My discoveries in Mathematics
Andy Blunden

1. As a civil engineering student, my undergraduate research project was reviewing a paper which analysed the vibrations of a beam-column caused by a vibration taken to be white noise, using Fourier analysis. I showed that even though the displacement of the column derived from the Fourier series converged, the second derivative (curvature) was divergent, establishing the inappropriateness of white noise as an input and the limitations of Fourier analysis in this context.

2. In the first part of my PhD, I showed that the stationarity of a stochastic process was reflected in the statistical independence of the component harmonics of the Fourier transform, and conversely, the development of the process was reflected in the cross-correlation matrix of the Fourier series. This demonstrated the fallacy of the usual application of Fourier transforms to phenomena which are inherently nonstationary including earthquakes and economic history.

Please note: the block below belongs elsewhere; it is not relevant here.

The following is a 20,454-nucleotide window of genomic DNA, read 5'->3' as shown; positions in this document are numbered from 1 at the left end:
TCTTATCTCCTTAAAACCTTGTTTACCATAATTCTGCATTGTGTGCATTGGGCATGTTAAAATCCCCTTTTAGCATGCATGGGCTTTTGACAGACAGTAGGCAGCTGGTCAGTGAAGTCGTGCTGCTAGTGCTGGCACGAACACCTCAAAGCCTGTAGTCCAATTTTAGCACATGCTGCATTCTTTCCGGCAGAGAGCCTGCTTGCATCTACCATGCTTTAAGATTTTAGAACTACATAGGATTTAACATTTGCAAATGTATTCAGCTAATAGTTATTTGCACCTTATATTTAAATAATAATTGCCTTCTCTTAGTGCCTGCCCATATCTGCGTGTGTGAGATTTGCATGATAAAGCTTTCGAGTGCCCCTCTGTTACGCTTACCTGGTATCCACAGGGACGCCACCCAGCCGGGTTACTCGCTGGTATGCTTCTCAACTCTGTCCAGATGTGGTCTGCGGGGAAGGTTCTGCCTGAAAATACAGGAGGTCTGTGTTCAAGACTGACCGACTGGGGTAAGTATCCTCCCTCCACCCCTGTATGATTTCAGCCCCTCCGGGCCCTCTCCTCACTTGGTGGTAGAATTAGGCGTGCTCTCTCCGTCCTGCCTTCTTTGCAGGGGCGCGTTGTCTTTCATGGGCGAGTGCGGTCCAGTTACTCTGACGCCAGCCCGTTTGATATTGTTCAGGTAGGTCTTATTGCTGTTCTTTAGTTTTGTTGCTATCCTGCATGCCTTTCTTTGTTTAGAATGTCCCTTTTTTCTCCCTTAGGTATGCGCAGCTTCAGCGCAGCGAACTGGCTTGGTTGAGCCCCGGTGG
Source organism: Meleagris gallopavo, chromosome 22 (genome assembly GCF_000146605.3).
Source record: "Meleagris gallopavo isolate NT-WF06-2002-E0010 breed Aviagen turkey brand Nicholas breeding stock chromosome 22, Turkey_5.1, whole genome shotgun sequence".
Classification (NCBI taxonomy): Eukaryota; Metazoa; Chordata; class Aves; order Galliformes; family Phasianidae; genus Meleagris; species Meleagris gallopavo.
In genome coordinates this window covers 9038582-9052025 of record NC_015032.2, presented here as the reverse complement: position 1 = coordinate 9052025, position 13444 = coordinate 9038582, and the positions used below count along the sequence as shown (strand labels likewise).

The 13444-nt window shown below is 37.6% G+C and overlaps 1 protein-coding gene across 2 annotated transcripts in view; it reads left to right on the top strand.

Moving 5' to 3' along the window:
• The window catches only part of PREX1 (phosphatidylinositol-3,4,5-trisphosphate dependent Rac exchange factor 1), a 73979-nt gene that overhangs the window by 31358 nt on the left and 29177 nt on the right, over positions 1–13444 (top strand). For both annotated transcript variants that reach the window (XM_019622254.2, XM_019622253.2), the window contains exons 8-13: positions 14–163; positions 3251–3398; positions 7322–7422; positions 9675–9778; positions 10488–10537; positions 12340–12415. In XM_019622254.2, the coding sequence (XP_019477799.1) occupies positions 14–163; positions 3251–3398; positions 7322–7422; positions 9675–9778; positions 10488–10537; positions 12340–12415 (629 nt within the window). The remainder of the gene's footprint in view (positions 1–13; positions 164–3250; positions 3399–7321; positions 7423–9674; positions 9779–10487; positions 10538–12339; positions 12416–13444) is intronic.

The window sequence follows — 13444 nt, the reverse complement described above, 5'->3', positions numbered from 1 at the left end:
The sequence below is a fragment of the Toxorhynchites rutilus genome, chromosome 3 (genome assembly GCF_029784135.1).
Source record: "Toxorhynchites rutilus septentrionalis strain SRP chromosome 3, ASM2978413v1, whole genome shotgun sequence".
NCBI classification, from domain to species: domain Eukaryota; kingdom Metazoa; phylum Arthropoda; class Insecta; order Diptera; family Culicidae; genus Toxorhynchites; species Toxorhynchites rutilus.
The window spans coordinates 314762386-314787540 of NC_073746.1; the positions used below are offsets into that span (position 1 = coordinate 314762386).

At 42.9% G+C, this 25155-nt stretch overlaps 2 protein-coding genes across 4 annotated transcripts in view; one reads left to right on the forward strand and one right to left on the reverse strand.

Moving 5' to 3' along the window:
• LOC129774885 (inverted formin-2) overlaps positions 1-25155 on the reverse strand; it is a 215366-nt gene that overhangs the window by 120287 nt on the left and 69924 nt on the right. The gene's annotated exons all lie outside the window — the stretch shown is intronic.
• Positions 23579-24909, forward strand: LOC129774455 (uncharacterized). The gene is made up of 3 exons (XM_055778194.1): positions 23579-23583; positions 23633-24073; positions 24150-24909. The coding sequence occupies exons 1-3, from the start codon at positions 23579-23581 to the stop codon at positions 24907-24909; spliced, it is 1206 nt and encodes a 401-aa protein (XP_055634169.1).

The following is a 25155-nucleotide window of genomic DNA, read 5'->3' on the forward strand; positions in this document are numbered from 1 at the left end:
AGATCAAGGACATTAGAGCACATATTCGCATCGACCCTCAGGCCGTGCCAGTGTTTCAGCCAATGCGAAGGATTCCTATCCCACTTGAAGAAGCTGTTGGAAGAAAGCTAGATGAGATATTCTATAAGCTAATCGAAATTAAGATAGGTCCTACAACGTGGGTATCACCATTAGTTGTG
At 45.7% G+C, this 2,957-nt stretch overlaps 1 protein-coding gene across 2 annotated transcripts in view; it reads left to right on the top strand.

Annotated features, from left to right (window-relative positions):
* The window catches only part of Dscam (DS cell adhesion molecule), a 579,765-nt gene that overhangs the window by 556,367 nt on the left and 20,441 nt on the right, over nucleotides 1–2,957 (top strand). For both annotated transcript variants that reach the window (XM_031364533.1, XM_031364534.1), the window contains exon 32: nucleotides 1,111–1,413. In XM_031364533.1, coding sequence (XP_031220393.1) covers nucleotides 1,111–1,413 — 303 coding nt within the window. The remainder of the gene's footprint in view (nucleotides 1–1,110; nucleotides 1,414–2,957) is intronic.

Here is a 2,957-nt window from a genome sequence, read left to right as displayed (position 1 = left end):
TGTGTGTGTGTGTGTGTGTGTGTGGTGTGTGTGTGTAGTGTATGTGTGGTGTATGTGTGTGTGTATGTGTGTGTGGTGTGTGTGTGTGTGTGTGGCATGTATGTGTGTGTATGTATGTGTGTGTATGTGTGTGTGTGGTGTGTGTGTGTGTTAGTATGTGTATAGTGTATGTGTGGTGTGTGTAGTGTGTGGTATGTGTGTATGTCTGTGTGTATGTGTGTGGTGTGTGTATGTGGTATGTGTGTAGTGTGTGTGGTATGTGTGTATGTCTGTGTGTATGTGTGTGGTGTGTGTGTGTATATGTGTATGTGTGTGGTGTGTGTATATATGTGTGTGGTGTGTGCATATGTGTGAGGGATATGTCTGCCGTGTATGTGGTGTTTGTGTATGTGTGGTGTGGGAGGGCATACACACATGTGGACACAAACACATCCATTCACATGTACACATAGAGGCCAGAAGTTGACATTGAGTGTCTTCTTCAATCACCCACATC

3. In the second part of my PhD, I showed that the accumulated effects of an extended natural process should be analysed in terms of a time-series of events rather than by means of representation by an analytical function of time. I also uncovered a fallacy in the application of Bayles Theorem to hypothesis testing.

4. In the third part of my PhD, I found that the great discovery of Ernst Gumble’s statistics of extremes (double logarithm liner curve-fitting) was simply based on a first order truncation of infinite series, without reference to the distribution of the base variable, calling into question its application in predicting extremes, even in in stationary conditions.

5. In a research project at NELP, using the calculus of variations, I demonstrated that least square fitting of a curve representing a composite spectrum, achieves a least square fit to the composition of the spectrum and derived a method for real time analysis of such spectra which minimised computational time.

6. I reduced by two rounds of computation, the bit-reversal method of implementing a Fourier transform on a digital series.